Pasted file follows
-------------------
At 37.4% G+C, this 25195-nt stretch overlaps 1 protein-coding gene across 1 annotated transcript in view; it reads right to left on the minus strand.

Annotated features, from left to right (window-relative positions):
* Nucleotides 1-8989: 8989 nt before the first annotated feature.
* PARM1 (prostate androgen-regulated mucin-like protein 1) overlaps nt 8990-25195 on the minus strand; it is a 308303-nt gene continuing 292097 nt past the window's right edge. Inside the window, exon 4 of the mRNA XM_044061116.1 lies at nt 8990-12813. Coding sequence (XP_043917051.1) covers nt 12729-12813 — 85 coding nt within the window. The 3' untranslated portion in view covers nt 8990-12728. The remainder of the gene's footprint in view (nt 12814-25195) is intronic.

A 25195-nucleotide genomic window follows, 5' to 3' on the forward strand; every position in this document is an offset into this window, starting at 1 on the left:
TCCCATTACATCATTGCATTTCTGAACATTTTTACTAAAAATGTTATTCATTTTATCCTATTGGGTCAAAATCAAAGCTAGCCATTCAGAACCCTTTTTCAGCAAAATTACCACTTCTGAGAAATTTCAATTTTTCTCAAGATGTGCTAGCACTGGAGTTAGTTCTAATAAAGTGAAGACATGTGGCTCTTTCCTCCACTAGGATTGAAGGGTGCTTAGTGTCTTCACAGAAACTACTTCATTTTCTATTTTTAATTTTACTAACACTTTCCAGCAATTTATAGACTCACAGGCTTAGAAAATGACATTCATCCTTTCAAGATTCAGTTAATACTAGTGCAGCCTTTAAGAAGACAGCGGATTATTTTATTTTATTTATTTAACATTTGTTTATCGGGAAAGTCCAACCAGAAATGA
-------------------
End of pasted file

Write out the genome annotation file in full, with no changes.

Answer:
At 37.4% G+C, this 25195-nt stretch overlaps 1 protein-coding gene across 1 annotated transcript in view; it reads right to left on the minus strand.

Annotated features, from left to right (window-relative positions):
* Nucleotides 1-8989: 8989 nt before the first annotated feature.
* PARM1 (prostate androgen-regulated mucin-like protein 1) overlaps nt 8990-25195 on the minus strand; it is a 308303-nt gene continuing 292097 nt past the window's right edge. Inside the window, exon 4 of the mRNA XM_044061116.1 lies at nt 8990-12813. Coding sequence (XP_043917051.1) covers nt 12729-12813 — 85 coding nt within the window. The 3' untranslated portion in view covers nt 8990-12728. The remainder of the gene's footprint in view (nt 12814-25195) is intronic.

A 25195-nucleotide genomic window follows, 5' to 3' on the forward strand; every position in this document is an offset into this window, starting at 1 on the left:
TCCCATTACATCATTGCATTTCTGAACATTTTTACTAAAAATGTTATTCATTTTATCCTATTGGGTCAAAATCAAAGCTAGCCATTCAGAACCCTTTTTCAGCAAAATTACCACTTCTGAGAAATTTCAATTTTTCTCAAGATGTGCTAGCACTGGAGTTAGTTCTAATAAAGTGAAGACATGTGGCTCTTTCCTCCACTAGGATTGAAGGGTGCTTAGTGTCTTCACAGAAACTACTTCATTTTCTATTTTTAATTTTACTAACACTTTCCAGCAATTTATAGACTCACAGGCTTAGAAAATGACATTCATCCTTTCAAGATTCAGTTAATACTAGTGCAGCCTTTAAGAAGACAGCGGATTATTTTATTTTATTTATTTAACATTTGTTTATCGGGAAAGTCCAACCAGAAATGA